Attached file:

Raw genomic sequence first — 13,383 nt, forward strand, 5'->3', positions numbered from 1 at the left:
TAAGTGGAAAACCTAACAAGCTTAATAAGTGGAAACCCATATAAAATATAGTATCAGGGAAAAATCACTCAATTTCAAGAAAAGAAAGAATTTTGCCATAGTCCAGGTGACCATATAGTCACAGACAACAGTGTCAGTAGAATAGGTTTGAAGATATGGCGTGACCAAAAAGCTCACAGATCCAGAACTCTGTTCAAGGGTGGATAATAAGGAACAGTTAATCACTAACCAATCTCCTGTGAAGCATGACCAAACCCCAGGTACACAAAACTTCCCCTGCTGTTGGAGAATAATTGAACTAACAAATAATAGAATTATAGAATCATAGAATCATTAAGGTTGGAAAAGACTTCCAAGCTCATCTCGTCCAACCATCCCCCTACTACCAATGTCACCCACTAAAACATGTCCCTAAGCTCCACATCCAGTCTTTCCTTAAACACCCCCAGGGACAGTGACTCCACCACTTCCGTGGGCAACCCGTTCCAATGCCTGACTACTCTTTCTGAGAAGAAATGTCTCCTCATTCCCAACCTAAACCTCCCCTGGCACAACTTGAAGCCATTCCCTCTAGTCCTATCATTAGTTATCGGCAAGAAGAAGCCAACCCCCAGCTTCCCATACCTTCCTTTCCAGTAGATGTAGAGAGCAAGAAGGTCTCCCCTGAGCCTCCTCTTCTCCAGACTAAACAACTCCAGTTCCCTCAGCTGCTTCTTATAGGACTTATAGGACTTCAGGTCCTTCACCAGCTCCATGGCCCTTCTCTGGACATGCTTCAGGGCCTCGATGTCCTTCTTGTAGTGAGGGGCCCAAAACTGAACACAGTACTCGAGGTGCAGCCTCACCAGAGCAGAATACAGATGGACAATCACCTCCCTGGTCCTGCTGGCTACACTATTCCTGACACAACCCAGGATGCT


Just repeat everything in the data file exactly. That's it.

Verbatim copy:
Raw genomic sequence first — 13,383 nt, forward strand, 5'->3', positions numbered from 1 at the left:
TAAGTGGAAAACCTAACAAGCTTAATAAGTGGAAACCCATATAAAATATAGTATCAGGGAAAAATCACTCAATTTCAAGAAAAGAAAGAATTTTGCCATAGTCCAGGTGACCATATAGTCACAGACAACAGTGTCAGTAGAATAGGTTTGAAGATATGGCGTGACCAAAAAGCTCACAGATCCAGAACTCTGTTCAAGGGTGGATAATAAGGAACAGTTAATCACTAACCAATCTCCTGTGAAGCATGACCAAACCCCAGGTACACAAAACTTCCCCTGCTGTTGGAGAATAATTGAACTAACAAATAATAGAATTATAGAATCATAGAATCATTAAGGTTGGAAAAGACTTCCAAGCTCATCTCGTCCAACCATCCCCCTACTACCAATGTCACCCACTAAAACATGTCCCTAAGCTCCACATCCAGTCTTTCCTTAAACACCCCCAGGGACAGTGACTCCACCACTTCCGTGGGCAACCCGTTCCAATGCCTGACTACTCTTTCTGAGAAGAAATGTCTCCTCATTCCCAACCTAAACCTCCCCTGGCACAACTTGAAGCCATTCCCTCTAGTCCTATCATTAGTTATCGGCAAGAAGAAGCCAACCCCCAGCTTCCCATACCTTCCTTTCCAGTAGATGTAGAGAGCAAGAAGGTCTCCCCTGAGCCTCCTCTTCTCCAGACTAAACAACTCCAGTTCCCTCAGCTGCTTCTTATAGGACTTATAGGACTTCAGGTCCTTCACCAGCTCCATGGCCCTTCTCTGGACATGCTTCAGGGCCTCGATGTCCTTCTTGTAGTGAGGGGCCCAAAACTGAACACAGTACTCGAGGTGCAGCCTCACCAGAGCAGAATACAGATGGACAATCACCTCCCTGGTCCTGCTGGCTACACTATTCCTGACACAACCCAGGATGCT